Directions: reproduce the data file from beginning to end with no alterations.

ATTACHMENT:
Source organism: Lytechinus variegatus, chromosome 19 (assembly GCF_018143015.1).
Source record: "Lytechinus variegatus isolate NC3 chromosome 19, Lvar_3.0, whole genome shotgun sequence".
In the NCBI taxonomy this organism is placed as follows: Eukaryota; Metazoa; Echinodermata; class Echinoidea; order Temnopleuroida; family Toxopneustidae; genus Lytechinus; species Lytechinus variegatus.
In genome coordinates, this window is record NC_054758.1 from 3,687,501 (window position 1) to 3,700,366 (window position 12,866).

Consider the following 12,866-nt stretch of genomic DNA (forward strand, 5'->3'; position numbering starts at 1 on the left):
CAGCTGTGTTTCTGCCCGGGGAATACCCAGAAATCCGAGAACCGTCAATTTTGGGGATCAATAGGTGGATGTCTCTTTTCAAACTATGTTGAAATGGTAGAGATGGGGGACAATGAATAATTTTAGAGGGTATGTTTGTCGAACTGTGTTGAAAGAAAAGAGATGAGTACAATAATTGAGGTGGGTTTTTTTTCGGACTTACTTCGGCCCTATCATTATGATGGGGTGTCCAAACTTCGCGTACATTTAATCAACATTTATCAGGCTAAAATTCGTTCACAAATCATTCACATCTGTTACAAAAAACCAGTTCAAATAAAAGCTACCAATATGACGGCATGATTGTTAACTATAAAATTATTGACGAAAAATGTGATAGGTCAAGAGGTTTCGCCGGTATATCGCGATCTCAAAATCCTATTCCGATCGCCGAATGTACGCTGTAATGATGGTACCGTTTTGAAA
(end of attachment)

Source organism: Lytechinus variegatus, chromosome 19 (assembly GCF_018143015.1).
Source record: "Lytechinus variegatus isolate NC3 chromosome 19, Lvar_3.0, whole genome shotgun sequence".
In the NCBI taxonomy this organism is placed as follows: Eukaryota; Metazoa; Echinodermata; class Echinoidea; order Temnopleuroida; family Toxopneustidae; genus Lytechinus; species Lytechinus variegatus.
In genome coordinates, this window is record NC_054758.1 from 3,687,501 (window position 1) to 3,700,366 (window position 12,866).

Consider the following 12,866-nt stretch of genomic DNA (forward strand, 5'->3'; position numbering starts at 1 on the left):
CAGCTGTGTTTCTGCCCGGGGAATACCCAGAAATCCGAGAACCGTCAATTTTGGGGATCAATAGGTGGATGTCTCTTTTCAAACTATGTTGAAATGGTAGAGATGGGGGACAATGAATAATTTTAGAGGGTATGTTTGTCGAACTGTGTTGAAAGAAAAGAGATGAGTACAATAATTGAGGTGGGTTTTTTTTCGGACTTACTTCGGCCCTATCATTATGATGGGGTGTCCAAACTTCGCGTACATTTAATCAACATTTATCAGGCTAAAATTCGTTCACAAATCATTCACATCTGTTACAAAAAACCAGTTCAAATAAAAGCTACCAATATGACGGCATGATTGTTAACTATAAAATTATTGACGAAAAATGTGATAGGTCAAGAGGTTTCGCCGGTATATCGCGATCTCAAAATCCTATTCCGATCGCCGAATGTACGCTGTAATGATGGTACCGTTTTGAAA